Toss a big worm for big results
Nick LeBrun travels the country fishing bass tournaments, but when he returns home this time of year and has a few spare minutes, he knows exactly where he will point his big Skeeter bass boat: big single cypress trees that most anglers don’t take time to fish.
“This time of year is great for catching big bass on single cypress trees,” LeBrun said. “In summer, I like to target the ones that are way off by themselves that people either don’t pay attention to or that it’s just to far to troll out there to them.”
Once he gets there, he keeps it simple.
“I’m going to do one of two things,” he said. “I’ll start with a big old 8 ½-inch V&M Wild Thang worm and I’ll pitch it to the tree. I don’t throw right at the tree, but go just a bit past it, let the worm fall straight down and hop it past the tree. The vertical fall is the key. Some people will make 10 or 15 casts at a tree, but I’m not one to beg the fish to hit it. After a couple of good casts, I’ll move on.”
That strategy ultimately lets him fish 100 trees in a day verses maybe 20 or 25 if he’s fishing the same ones too long. He targets the active fish. And he said always make sure one of the casts is on the shady side of the tree. He isn’t fancy with color selection in this situation. He fishes either black and blue or watermelon red.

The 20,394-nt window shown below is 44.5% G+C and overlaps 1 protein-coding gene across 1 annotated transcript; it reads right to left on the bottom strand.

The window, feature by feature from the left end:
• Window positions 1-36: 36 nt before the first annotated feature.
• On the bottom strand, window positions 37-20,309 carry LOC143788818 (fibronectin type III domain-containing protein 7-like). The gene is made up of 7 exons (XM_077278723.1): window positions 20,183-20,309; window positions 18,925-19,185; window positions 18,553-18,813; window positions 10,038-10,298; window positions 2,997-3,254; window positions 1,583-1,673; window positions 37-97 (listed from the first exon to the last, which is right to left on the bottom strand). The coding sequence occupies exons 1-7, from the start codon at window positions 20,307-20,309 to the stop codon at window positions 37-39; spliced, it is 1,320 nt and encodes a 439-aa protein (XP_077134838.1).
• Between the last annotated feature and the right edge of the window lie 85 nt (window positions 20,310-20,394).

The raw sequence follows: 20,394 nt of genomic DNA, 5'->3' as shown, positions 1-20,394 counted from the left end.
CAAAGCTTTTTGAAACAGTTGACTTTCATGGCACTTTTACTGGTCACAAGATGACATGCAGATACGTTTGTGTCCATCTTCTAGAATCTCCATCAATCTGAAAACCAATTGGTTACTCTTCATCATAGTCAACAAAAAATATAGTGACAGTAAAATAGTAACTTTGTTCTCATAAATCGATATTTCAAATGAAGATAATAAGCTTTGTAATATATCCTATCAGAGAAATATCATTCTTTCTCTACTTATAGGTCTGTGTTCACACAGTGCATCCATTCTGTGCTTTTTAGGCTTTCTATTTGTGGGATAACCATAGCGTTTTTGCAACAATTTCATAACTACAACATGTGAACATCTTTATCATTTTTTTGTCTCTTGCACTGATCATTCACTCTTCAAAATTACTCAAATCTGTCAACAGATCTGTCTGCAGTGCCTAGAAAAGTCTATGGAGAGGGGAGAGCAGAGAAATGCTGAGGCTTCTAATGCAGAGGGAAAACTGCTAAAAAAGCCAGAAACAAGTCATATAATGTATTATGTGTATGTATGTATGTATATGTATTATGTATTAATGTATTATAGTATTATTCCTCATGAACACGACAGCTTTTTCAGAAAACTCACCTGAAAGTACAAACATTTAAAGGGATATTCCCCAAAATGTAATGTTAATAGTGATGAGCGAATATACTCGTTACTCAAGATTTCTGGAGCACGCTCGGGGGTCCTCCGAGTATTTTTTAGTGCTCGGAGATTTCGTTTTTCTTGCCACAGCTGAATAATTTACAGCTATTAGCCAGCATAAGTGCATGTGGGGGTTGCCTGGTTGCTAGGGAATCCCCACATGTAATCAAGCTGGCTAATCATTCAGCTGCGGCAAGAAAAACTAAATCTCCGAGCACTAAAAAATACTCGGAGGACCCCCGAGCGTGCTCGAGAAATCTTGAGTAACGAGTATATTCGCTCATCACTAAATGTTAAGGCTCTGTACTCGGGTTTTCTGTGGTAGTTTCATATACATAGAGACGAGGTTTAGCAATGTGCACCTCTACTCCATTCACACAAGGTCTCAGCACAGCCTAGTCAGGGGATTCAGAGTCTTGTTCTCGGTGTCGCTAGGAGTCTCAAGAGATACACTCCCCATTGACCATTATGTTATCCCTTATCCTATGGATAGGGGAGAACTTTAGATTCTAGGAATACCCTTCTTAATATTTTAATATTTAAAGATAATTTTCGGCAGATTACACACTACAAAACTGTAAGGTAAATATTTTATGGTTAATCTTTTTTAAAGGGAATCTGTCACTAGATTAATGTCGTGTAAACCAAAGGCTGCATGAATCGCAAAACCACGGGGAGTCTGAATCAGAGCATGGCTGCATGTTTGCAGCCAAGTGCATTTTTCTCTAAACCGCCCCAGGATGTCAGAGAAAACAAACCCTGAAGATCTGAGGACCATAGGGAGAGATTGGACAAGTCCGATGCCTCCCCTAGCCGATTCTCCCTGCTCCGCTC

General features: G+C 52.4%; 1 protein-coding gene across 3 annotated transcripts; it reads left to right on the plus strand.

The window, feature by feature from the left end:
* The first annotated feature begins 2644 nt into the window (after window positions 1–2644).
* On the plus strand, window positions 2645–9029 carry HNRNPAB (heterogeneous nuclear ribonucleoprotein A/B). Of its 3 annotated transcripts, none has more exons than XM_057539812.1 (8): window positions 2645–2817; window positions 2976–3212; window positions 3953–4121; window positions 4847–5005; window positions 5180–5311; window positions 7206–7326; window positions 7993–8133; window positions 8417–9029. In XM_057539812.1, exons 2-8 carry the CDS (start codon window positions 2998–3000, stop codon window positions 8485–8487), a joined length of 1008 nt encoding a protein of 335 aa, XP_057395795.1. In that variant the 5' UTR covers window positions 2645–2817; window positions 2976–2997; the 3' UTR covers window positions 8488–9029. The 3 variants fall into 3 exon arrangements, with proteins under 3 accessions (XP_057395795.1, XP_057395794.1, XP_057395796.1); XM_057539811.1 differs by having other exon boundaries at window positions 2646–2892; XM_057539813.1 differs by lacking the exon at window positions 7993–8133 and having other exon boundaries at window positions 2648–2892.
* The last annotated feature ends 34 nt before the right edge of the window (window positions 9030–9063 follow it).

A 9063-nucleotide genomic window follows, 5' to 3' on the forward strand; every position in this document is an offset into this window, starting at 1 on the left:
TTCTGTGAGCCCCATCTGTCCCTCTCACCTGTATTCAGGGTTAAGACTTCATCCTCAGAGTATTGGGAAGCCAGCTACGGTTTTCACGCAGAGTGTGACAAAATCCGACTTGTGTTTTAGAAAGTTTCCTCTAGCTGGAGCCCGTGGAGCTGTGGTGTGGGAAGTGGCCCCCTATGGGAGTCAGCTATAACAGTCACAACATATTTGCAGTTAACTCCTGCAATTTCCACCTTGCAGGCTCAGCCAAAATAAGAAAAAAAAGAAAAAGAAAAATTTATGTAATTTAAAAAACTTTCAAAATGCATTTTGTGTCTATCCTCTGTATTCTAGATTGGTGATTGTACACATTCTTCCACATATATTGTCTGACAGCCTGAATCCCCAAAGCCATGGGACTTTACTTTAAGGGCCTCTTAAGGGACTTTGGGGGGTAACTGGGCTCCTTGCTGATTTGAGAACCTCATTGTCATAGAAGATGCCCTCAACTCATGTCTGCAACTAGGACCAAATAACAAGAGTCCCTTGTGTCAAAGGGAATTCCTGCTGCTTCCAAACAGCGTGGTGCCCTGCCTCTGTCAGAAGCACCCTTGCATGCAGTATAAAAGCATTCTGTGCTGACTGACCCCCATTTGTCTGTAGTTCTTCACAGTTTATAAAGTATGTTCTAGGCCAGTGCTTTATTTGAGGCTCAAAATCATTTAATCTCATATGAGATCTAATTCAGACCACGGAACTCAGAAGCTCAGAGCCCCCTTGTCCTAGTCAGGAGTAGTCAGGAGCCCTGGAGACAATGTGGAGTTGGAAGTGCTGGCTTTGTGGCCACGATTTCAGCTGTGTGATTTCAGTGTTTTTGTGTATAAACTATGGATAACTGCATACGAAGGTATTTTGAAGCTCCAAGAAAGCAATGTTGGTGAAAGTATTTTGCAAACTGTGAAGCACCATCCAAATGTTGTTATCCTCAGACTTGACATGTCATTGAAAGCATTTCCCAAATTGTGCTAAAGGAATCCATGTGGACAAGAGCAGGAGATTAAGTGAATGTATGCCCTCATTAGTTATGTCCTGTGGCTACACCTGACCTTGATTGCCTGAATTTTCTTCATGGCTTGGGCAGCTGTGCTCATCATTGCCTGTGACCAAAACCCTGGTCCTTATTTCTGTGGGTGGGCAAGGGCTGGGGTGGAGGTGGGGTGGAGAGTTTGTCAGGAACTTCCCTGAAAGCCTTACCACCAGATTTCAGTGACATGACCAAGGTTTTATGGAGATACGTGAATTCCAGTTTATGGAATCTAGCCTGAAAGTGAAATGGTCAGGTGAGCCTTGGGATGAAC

Other top baits
Nick also likes to fish a stationary Spro Poppin’ Frog around those same trees. For that he uses black or bluegill pattern lures. He also sometimes fishes the long lines of mixed hydrilla and duckweed that the lake has to offer in summer. The frog is again his choice here, but he prefers the V&M Bayou Bullfrog, which he can buzz across the top of the grass mats. Either way, when he fishes a frog, he strongly recommends a good braided line. His choice is the new Fitzgerald’s Versa Braid in 50 pound test. He likes 50 pound test because the smaller diameter is “just a little more user friendly” in casting.
When working the lines of grass, Nick said you have to be patient. You may fish what seems like a mile of grass and not get a bite, but then catch five or six good fish within a 10-yard stretch. They just like to bunch up like that this time of year.